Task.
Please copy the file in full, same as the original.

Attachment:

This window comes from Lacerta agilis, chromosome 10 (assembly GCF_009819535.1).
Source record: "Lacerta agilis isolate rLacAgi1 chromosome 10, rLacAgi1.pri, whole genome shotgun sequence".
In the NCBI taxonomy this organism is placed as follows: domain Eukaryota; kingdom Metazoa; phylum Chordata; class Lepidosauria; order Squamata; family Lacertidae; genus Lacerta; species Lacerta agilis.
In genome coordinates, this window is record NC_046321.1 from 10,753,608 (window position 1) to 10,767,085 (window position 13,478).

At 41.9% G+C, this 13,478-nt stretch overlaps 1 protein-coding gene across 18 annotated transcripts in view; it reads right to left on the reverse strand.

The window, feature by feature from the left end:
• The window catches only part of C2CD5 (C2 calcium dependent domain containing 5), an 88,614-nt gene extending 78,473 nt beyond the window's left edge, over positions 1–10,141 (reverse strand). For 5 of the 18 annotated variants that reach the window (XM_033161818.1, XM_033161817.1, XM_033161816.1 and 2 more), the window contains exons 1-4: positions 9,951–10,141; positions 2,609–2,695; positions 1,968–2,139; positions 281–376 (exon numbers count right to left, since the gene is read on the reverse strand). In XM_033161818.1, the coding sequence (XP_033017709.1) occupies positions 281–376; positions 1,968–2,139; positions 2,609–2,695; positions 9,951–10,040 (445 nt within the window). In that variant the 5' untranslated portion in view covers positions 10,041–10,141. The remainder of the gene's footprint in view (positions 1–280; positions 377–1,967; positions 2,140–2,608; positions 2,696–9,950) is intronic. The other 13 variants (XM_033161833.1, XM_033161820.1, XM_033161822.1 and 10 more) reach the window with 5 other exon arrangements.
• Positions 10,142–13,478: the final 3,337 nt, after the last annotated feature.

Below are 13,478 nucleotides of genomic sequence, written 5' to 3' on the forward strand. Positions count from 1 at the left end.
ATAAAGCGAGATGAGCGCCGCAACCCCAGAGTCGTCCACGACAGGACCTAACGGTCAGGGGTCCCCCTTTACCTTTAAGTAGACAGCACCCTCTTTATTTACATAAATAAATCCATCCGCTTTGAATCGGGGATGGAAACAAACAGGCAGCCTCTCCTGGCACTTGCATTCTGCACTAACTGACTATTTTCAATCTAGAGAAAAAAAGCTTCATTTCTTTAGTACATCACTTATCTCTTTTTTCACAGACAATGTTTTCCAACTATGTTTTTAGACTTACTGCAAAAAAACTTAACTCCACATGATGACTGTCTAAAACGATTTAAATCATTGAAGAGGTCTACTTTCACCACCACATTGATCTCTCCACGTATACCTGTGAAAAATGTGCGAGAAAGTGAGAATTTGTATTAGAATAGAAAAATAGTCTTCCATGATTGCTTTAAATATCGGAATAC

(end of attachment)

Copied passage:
This window comes from Lacerta agilis, chromosome 10 (assembly GCF_009819535.1).
Source record: "Lacerta agilis isolate rLacAgi1 chromosome 10, rLacAgi1.pri, whole genome shotgun sequence".
In the NCBI taxonomy this organism is placed as follows: domain Eukaryota; kingdom Metazoa; phylum Chordata; class Lepidosauria; order Squamata; family Lacertidae; genus Lacerta; species Lacerta agilis.
In genome coordinates, this window is record NC_046321.1 from 10,753,608 (window position 1) to 10,767,085 (window position 13,478).

At 41.9% G+C, this 13,478-nt stretch overlaps 1 protein-coding gene across 18 annotated transcripts in view; it reads right to left on the reverse strand.

The window, feature by feature from the left end:
• The window catches only part of C2CD5 (C2 calcium dependent domain containing 5), an 88,614-nt gene extending 78,473 nt beyond the window's left edge, over positions 1–10,141 (reverse strand). For 5 of the 18 annotated variants that reach the window (XM_033161818.1, XM_033161817.1, XM_033161816.1 and 2 more), the window contains exons 1-4: positions 9,951–10,141; positions 2,609–2,695; positions 1,968–2,139; positions 281–376 (exon numbers count right to left, since the gene is read on the reverse strand). In XM_033161818.1, the coding sequence (XP_033017709.1) occupies positions 281–376; positions 1,968–2,139; positions 2,609–2,695; positions 9,951–10,040 (445 nt within the window). In that variant the 5' untranslated portion in view covers positions 10,041–10,141. The remainder of the gene's footprint in view (positions 1–280; positions 377–1,967; positions 2,140–2,608; positions 2,696–9,950) is intronic. The other 13 variants (XM_033161833.1, XM_033161820.1, XM_033161822.1 and 10 more) reach the window with 5 other exon arrangements.
• Positions 10,142–13,478: the final 3,337 nt, after the last annotated feature.

Below are 13,478 nucleotides of genomic sequence, written 5' to 3' on the forward strand. Positions count from 1 at the left end.
ATAAAGCGAGATGAGCGCCGCAACCCCAGAGTCGTCCACGACAGGACCTAACGGTCAGGGGTCCCCCTTTACCTTTAAGTAGACAGCACCCTCTTTATTTACATAAATAAATCCATCCGCTTTGAATCGGGGATGGAAACAAACAGGCAGCCTCTCCTGGCACTTGCATTCTGCACTAACTGACTATTTTCAATCTAGAGAAAAAAAGCTTCATTTCTTTAGTACATCACTTATCTCTTTTTTCACAGACAATGTTTTCCAACTATGTTTTTAGACTTACTGCAAAAAAACTTAACTCCACATGATGACTGTCTAAAACGATTTAAATCATTGAAGAGGTCTACTTTCACCACCACATTGATCTCTCCACGTATACCTGTGAAAAATGTGCGAGAAAGTGAGAATTTGTATTAGAATAGAAAAATAGTCTTCCATGATTGCTTTAAATATCGGAATAC